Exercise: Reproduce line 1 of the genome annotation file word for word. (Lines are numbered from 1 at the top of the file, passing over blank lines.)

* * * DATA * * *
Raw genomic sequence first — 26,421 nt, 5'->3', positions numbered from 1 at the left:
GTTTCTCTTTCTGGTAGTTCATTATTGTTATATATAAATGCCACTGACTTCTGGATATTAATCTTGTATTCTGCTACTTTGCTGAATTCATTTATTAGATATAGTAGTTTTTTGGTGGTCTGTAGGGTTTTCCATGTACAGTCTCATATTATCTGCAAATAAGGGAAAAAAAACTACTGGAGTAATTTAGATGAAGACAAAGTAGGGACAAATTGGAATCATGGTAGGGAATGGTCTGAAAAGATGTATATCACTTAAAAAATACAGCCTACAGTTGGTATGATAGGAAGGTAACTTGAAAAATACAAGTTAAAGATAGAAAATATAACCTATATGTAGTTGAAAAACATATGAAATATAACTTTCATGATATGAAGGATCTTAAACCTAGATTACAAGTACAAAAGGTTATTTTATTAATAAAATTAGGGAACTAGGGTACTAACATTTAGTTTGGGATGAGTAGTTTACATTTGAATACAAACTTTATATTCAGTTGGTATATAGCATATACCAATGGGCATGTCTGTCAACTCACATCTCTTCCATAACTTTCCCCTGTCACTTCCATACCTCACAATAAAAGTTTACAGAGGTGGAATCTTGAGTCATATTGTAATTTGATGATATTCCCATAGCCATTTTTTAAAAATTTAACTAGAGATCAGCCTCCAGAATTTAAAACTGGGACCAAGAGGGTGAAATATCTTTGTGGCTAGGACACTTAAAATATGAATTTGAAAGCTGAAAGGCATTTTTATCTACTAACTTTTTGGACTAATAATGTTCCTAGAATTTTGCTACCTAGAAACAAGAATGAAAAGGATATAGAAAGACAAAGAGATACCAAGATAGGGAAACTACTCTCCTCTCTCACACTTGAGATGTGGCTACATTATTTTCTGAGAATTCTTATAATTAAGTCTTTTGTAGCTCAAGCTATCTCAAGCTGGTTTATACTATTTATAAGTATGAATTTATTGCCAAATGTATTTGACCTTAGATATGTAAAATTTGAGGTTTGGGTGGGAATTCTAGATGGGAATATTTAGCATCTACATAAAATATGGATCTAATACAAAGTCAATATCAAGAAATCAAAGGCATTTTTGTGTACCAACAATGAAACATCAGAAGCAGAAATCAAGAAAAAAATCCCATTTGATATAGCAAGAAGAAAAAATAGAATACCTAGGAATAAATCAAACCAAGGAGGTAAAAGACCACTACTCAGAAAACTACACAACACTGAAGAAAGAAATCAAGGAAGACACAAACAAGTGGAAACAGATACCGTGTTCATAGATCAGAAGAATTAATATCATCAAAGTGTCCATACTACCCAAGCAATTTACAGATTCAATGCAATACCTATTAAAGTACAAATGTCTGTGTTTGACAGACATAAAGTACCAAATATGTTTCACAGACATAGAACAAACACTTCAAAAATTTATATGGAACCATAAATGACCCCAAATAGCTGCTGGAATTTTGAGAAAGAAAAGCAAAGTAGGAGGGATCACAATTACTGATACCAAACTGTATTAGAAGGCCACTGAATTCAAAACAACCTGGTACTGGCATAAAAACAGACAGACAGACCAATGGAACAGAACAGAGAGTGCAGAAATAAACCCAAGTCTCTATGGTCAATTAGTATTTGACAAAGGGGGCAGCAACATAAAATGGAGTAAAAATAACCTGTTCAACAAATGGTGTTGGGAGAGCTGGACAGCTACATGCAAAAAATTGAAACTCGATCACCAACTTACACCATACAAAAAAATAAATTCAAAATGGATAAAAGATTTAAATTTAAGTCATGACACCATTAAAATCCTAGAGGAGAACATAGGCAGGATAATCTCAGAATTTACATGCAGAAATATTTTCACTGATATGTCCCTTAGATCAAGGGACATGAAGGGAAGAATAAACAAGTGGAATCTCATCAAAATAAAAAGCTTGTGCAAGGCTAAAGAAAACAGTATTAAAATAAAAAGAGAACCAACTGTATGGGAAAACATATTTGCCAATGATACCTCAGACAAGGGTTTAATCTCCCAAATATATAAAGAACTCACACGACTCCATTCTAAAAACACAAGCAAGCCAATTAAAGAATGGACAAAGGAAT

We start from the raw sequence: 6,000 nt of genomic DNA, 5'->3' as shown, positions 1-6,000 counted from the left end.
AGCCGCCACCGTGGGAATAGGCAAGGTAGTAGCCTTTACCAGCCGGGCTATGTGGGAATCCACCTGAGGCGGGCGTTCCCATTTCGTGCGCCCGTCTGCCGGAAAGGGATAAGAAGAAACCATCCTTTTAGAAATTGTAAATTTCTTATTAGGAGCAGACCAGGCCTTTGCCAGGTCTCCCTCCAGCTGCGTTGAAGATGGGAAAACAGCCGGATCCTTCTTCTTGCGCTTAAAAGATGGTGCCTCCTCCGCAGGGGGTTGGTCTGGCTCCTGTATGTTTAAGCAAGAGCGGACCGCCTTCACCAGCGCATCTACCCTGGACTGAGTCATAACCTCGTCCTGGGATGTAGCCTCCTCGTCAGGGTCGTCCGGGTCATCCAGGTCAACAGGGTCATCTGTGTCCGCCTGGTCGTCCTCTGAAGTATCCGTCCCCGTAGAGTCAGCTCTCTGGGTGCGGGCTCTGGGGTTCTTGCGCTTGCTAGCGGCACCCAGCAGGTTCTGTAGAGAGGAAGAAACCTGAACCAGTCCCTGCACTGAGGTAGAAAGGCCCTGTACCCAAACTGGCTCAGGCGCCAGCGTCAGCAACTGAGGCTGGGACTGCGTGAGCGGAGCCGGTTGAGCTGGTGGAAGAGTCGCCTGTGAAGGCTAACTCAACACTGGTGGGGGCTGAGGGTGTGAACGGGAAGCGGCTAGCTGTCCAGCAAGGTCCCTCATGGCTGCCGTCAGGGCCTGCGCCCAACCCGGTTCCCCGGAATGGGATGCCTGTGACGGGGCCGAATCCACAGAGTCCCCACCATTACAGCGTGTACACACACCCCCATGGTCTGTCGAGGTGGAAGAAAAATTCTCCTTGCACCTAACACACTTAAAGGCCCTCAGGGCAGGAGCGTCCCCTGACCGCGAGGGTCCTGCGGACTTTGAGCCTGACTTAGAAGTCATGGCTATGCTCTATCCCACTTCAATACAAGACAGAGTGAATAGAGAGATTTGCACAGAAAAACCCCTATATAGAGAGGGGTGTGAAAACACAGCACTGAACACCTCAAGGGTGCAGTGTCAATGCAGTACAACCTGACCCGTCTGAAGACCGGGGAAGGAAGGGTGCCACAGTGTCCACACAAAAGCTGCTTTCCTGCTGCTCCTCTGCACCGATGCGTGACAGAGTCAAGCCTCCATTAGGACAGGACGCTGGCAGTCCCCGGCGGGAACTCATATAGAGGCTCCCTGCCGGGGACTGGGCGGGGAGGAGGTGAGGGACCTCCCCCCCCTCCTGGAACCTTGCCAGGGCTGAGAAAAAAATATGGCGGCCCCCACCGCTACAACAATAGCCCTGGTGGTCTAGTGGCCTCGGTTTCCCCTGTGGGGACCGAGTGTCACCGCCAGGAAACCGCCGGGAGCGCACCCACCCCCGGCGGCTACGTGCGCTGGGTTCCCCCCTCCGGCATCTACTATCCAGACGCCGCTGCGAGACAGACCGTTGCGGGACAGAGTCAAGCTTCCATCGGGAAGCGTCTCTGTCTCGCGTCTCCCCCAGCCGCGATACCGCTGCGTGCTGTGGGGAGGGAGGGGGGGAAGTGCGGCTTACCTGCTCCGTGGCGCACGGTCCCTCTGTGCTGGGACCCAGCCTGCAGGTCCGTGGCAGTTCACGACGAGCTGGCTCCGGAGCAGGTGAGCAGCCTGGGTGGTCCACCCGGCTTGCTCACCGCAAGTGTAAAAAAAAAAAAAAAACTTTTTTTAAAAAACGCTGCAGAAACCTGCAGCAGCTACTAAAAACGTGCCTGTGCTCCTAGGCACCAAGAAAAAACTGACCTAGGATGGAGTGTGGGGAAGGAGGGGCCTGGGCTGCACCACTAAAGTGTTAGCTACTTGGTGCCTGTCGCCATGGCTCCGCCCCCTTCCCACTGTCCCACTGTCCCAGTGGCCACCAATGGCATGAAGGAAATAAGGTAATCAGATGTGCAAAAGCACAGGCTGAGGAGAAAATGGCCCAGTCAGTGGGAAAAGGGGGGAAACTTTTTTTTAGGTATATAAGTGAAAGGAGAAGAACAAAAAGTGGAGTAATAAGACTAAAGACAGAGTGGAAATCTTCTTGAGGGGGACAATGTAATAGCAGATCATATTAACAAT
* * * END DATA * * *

Raw genomic sequence first — 26,421 nt, 5'->3', positions numbered from 1 at the left: